"Dry Wind"

This is based on Tom Thomson’s “The West Wind” which is a painting he never finished. Tom once told Winnie Trainor, his fiancée that this unfinished canvas “grieved” him. He wasn’t certain at all how he was going to get it done. He never did as he died on July 8th, 1917 but that is another story to be finally told in its entirety by my friend Roy Macgregor.

My version of “The West Wind” includes turbulent stratocumulus much the same as Tom’s but with a stronger wind. One of the characteristics of climate change is that storms will be more violent and energetic. Heat is fuel for these storms and there will be plenty of heat.

As well, the wind swept bay in “The West Wind” could even now be a marsh of cattails and grasses. In my version, the strong winds create waves in the grasses as the water levels are now lower and the marshes have moved in.

Water resources will certainly decline across most of North America with climate change. Evapouration will increase with increased temperatures and rainfall patterns will shift with the jet stream. The water levels of the Great Lakes have already started a serious decline. The Great Lakes is the largest system of fresh, surface water on Earth. Only 1% of the Great Lakes volume is renewed on an annual basis. Using more than 1% of the volume in a year will reduce the lake levels beyond natural renewal. The water levels of the Great Lakes have declined enough to restrict the loads on ships. Lake Huron is near record low values.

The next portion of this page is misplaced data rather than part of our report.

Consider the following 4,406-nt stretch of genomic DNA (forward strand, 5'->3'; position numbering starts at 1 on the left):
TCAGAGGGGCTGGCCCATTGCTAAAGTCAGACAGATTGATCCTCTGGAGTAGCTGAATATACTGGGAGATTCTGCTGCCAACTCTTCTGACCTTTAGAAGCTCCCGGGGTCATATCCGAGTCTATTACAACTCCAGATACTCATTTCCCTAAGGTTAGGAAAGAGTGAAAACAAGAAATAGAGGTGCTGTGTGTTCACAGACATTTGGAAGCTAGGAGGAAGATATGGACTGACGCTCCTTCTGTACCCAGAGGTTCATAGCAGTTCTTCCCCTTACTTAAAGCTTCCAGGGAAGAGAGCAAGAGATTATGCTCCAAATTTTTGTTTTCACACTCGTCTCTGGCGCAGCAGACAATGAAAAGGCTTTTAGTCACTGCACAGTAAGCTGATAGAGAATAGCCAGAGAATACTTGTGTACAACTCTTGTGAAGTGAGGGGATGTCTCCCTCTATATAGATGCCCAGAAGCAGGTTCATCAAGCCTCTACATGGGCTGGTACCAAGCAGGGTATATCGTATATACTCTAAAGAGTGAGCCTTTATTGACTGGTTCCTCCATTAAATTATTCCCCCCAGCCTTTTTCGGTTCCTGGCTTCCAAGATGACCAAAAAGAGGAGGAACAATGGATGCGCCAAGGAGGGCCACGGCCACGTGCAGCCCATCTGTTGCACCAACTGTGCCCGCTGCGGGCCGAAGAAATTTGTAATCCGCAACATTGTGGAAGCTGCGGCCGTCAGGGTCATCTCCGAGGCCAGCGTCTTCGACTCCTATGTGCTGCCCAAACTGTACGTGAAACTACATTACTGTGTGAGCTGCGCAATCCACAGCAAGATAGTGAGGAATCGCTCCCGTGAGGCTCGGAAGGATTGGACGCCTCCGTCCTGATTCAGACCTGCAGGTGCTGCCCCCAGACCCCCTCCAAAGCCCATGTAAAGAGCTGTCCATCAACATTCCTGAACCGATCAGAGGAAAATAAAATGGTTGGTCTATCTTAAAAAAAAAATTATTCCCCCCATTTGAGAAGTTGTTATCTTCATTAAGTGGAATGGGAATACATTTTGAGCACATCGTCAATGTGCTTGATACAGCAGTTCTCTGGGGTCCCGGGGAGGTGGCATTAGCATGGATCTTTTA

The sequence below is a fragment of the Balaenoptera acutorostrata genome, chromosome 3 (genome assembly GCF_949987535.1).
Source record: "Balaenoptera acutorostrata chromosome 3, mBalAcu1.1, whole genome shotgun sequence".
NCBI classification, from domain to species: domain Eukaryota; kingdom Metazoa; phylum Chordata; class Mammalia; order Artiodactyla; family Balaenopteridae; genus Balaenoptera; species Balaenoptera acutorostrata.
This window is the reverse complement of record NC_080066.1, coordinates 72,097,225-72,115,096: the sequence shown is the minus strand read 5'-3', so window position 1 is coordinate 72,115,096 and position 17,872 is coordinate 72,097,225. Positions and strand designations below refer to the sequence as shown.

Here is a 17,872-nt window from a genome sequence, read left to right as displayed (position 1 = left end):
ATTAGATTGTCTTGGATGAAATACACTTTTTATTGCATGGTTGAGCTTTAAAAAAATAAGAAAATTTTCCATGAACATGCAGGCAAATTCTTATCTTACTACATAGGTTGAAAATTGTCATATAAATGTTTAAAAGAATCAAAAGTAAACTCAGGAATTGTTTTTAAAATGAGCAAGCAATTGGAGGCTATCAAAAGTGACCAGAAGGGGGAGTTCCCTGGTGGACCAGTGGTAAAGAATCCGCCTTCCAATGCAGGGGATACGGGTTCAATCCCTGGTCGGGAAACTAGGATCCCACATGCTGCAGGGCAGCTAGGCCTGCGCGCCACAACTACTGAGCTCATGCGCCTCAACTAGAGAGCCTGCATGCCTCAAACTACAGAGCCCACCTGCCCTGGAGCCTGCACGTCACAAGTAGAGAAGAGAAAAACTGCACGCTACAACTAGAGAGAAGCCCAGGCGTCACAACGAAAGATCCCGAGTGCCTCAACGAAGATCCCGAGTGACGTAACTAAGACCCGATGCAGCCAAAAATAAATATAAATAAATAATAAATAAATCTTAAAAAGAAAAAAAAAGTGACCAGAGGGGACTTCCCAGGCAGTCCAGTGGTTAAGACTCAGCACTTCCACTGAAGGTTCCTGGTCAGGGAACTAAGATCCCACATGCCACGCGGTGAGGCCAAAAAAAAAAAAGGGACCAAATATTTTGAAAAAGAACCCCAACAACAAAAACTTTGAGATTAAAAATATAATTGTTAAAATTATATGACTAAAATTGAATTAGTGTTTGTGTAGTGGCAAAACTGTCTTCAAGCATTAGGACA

Lake level of White Bear Lake near Great SuperiorMacy's Bay on Georgian Bay, May 15, 2000Lake Huron shoreline near Georgian Bay, Canada. Researchers have found a gradual decline in water level in Lake Huron.

The water level in the Great Lakes has varied by only about two meters during the last century. In the 21st century the water levels have done nothing but decline.

The distant hills have a tinge of “mountain pine beetle” orange. The winters are no longer cold enough for long enough to prevent the spread of the mountain pine beetle. Temperatures down to -30 °C to -40 °C for at least several days, or at least twelve hours of -40 or lower is what is required to kill most mountain pine beetles.

You might notice the embellishment of my signature. The leg on the "k" is a small capital "T" followed by a real "T". I thought it only appropriate since the inspiration came from Tom.

Water mixable oils on burnt sienna oil tinted commercial canvas 14x18 inches. Started Friday January 22nd, 2010. Painting Place the Chadwick Condo Gallery.

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